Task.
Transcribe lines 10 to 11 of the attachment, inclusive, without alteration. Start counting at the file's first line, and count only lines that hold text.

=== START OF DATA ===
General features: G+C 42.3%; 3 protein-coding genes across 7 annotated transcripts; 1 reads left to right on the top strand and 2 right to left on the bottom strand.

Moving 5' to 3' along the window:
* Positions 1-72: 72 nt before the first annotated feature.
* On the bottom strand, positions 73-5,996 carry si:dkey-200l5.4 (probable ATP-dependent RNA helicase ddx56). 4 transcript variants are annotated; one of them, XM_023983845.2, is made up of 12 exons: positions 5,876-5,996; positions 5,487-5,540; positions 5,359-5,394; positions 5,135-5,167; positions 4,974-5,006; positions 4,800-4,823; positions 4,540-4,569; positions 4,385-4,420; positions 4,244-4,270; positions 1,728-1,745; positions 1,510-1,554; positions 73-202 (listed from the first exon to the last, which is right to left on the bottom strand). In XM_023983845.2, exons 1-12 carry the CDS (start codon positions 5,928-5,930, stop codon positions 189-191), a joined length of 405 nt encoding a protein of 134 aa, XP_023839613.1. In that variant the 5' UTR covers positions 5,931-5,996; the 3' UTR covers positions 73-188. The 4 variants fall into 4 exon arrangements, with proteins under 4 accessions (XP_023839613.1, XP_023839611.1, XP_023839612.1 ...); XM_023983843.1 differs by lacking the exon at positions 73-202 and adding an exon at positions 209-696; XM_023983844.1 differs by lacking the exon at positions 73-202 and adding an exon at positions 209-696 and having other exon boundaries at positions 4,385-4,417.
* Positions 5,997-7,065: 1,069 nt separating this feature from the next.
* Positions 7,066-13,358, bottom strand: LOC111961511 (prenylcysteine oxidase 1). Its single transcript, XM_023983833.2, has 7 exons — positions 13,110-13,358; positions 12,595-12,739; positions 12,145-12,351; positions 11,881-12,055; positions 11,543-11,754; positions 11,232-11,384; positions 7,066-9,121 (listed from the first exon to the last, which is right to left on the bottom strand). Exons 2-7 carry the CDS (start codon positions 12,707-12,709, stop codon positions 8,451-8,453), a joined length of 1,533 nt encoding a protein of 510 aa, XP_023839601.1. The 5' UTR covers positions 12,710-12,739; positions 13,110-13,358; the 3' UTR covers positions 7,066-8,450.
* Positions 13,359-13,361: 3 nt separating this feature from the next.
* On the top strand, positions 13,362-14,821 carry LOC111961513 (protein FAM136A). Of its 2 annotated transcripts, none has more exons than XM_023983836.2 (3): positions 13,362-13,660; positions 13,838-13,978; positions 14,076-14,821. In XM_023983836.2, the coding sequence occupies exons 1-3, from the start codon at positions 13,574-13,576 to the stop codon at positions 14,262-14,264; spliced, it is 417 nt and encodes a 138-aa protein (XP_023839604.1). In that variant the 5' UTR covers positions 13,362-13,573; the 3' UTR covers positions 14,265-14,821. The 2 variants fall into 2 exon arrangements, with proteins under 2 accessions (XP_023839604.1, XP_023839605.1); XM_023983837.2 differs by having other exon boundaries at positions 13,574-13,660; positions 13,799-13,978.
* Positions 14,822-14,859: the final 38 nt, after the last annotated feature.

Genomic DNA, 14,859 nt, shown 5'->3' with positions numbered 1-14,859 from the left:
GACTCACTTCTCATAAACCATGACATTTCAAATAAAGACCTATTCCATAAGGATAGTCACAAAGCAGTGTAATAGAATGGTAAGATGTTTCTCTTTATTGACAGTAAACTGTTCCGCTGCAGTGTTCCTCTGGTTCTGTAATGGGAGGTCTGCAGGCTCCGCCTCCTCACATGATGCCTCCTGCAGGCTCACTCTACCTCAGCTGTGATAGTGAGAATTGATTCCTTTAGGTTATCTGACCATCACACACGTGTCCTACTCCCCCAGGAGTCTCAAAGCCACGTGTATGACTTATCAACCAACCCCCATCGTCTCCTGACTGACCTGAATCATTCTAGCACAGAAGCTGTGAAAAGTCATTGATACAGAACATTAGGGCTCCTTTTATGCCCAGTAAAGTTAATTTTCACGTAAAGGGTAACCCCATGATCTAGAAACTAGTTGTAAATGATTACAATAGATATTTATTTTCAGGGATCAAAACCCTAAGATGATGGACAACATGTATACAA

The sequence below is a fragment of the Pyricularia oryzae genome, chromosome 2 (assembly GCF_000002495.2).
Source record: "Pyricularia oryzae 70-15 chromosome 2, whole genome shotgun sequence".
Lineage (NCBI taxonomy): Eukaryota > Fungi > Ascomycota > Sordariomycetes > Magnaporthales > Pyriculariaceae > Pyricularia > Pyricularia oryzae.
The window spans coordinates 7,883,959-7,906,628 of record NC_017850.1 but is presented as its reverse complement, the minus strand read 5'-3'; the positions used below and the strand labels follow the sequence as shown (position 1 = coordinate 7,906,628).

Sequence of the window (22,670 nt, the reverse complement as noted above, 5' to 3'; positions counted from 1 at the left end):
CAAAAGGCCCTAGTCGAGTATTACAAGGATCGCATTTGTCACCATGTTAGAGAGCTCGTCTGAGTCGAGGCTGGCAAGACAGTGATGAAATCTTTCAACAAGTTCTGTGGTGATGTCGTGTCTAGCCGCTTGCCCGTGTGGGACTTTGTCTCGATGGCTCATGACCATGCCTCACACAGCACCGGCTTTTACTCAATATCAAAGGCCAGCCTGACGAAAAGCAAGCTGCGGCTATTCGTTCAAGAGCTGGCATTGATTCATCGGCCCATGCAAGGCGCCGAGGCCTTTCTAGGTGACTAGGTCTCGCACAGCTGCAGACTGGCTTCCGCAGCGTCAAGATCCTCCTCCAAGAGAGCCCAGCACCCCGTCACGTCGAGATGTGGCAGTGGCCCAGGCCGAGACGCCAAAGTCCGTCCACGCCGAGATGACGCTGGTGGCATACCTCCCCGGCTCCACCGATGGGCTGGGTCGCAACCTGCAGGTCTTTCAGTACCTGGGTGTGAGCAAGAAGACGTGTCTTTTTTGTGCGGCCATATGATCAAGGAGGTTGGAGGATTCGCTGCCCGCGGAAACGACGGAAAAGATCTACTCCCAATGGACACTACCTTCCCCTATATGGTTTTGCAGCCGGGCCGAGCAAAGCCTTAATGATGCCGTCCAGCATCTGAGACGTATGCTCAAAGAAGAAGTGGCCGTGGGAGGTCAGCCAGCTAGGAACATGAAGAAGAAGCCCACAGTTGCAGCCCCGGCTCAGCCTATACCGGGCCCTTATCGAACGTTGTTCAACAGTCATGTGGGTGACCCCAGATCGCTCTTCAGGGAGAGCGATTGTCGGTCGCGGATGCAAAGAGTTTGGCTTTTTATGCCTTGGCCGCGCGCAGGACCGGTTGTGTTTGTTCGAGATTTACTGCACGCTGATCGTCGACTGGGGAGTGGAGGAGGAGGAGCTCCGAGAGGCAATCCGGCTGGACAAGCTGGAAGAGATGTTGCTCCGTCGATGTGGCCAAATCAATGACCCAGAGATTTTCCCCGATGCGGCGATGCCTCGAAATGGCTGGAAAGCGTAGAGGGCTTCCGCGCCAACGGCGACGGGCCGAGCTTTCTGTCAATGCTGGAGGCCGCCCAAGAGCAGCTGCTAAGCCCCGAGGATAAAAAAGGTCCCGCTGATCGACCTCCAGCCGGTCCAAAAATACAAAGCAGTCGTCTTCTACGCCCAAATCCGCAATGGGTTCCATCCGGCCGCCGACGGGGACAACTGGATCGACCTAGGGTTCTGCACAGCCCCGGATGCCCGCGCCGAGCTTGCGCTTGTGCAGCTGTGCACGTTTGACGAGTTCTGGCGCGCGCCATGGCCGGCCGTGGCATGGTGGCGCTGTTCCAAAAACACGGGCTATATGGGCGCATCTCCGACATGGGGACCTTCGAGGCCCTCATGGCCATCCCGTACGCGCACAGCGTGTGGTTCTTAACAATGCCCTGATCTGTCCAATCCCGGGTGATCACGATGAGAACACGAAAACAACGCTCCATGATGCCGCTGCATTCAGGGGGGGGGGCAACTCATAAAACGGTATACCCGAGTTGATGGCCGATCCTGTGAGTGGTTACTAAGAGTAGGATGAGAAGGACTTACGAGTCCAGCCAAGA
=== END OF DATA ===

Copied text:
Genomic DNA, 14,859 nt, shown 5'->3' with positions numbered 1-14,859 from the left:
GACTCACTTCTCATAAACCATGACATTTCAAATAAAGACCTATTCCATAAGGATAGTCACAAAGCAGTGTAATAGAATGGTAAGATGTTTCTCTTTATTGACAGTAAACTGTTCCGCTGCAGTGTTCCTCTGGTTCTGTAATGGGAGGTCTGCAGGCTCCGCCTCCTCACATGATGCCTCCTGCAGGCTCACTCTACCTCAGCTGTGATAGTGAGAATTGATTCCTTTAGGTTATCTGACCATCACACACGTGTCCTACTCCCCCAGGAGTCTCAAAGCCACGTGTATGACTTATCAACCAACCCCCATCGTCTCCTGACTGACCTGAATCATTCTAGCACAGAAGCTGTGAAAAGTCATTGATACAGAACATTAGGGCTCCTTTTATGCCCAGTAAAGTTAATTTTCACGTAAAGGGTAACCCCATGATCTAGAAACTAGTTGTAAATGATTACAATAGATATTTATTTTCAGGGATCAAAACCCTAAGATGATGGACAACATGTATACAA